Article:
The phrase “new year, new me” gets a lot of usage around December, and it’s a commendable attitude to take, but why stop there? Your house is a reflection of yourself, after all, so why not make some time to finally throw out all those old receipts and coats to make room for what you really need? Here are some tips on how to decide what should stay or go.
Unused Winter Apparel
Let’s be honest, if you didn’t wear it at all this winter, then you probably won’t wear it next winter(or the one after that). For some reason, we all hold on to seasonal clothes “just in case” even when it’s inconvenient to do so. Instead of keeping those bulky coats, boots, scarves, and gloves cluttering up your closet, or worse, boxes in the garage. Separate those in good shape for charity and toss the ones that are too beat up for anyone to wear.
Holiday decorations are some of the worst offenders in the “limited use, bulky storage” category. If you’re ready to part with your artificial tree, or if your lights already make for a sad spectacle instead of a cheerful one, then it’s time to move on. Again, separate the things that are still functioning so you can donate them, search for local organizations that can recycle what you have, and toss out the rest.
On the inside, the “new year, new me” mindset can help take care of the emotional clutter in your brain. On the outside, however, it means parting with Christmas cards, old toys that you haven’t thought of in years, family heirlooms from relatives you never met, and anything that sticks around despite not being all that meaningful (or useful). If you’re really sure that you’re sitting on something valuable, have it appraised by a professional – you might be gladly surprised. If not, however, say goodbye.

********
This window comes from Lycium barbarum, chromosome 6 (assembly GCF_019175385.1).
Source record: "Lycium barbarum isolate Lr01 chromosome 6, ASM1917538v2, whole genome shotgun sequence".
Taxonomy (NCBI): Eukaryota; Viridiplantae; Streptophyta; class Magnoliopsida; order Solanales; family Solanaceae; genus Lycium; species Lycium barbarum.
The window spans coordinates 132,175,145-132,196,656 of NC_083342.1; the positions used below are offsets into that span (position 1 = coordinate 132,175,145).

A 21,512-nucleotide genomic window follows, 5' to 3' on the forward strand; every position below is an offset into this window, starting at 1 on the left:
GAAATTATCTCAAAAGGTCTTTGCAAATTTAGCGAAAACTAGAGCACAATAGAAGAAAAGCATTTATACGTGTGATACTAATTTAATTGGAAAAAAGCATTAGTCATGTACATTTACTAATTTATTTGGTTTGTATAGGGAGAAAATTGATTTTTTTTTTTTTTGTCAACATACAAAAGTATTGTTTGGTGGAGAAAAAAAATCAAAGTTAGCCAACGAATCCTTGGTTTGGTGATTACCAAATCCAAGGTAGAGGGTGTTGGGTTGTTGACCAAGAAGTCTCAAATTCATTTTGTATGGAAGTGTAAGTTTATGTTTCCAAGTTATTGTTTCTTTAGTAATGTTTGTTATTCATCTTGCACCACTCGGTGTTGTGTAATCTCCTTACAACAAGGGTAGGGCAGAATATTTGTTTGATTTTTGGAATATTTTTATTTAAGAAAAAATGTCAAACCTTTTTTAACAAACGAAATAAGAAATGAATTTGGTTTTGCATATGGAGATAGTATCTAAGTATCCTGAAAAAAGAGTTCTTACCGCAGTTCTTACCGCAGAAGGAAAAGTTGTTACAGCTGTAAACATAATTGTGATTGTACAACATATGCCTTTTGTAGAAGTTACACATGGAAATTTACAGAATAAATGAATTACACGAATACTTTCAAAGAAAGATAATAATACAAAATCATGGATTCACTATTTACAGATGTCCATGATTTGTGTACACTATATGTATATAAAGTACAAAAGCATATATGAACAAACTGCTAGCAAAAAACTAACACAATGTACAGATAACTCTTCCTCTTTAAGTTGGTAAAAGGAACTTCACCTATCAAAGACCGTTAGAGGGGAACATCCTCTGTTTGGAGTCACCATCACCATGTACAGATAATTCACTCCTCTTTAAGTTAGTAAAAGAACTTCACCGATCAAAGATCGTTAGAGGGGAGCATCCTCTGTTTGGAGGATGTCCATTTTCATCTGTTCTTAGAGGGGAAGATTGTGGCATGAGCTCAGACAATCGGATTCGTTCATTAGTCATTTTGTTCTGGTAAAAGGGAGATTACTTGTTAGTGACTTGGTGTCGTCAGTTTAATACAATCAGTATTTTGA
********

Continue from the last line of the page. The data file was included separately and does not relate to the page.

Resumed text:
Holiday Leftovers and Pantry Hogs
It might be hard to get rid of grandma’s famous stuffing that she only makes once a year, but it’ll only keep in the fridge for so long. While keeping all those leftovers for later use sounds like a good idea, most of the time there’s really no way to finish it all before it goes bad (or it clutters up your freezer). Likewise, the New Year is the perfect time to pull out everything that went unused in your pantry; as with other things on the list, donate the ones that still have plenty of time to be eaten, and discard the rest.
Yes, it’s quite hard to let go of beauty products. Few things in life bring out the hoarder in us like makeup, but we sometimes hold on to the point where we don’t even know exactly what we have, and wearing old or expired products can lead to more harm than good. Take advantage of your decluttering rampage and get rid of them, you’ll appreciate the extra space!
Books of Accounts
The IRS requires that you hold onto your tax documentation for the last ten years (the first five in hard copy, in soft copy afterward, and even longer for unresolved cases), so keep the important stuff— like income reports— under lock and key. Things like monthly account statements are on the fence, depending on your circumstances, but letting them spend years in your accounts drawer is unnecessary.
Receipts for Important Purchases
As for proofs of purchase, everyday receipts you can part with almost immediately, but file the big purchases at least until their warranty expires. What are the big purchases? If it hurts to replace it, it’s a big purchase.
Contracts and Legal Documents
Things such as original copies of your Deed of Absolute Sale for a house, as you can imagine, have to stay far away from the “out” pile. Land titles, investment records, and government-issued documents are all things for which you should keep originals and a few copies at least.
When it comes to decluttering, you have to be a little cutthroat with all your stuff. There’s only so much space in your home, after all, and you need it available for what really matters. If you need some extra help getting your house ready for your New Year’s Eve party, however, why not get some professionals in to tidy up?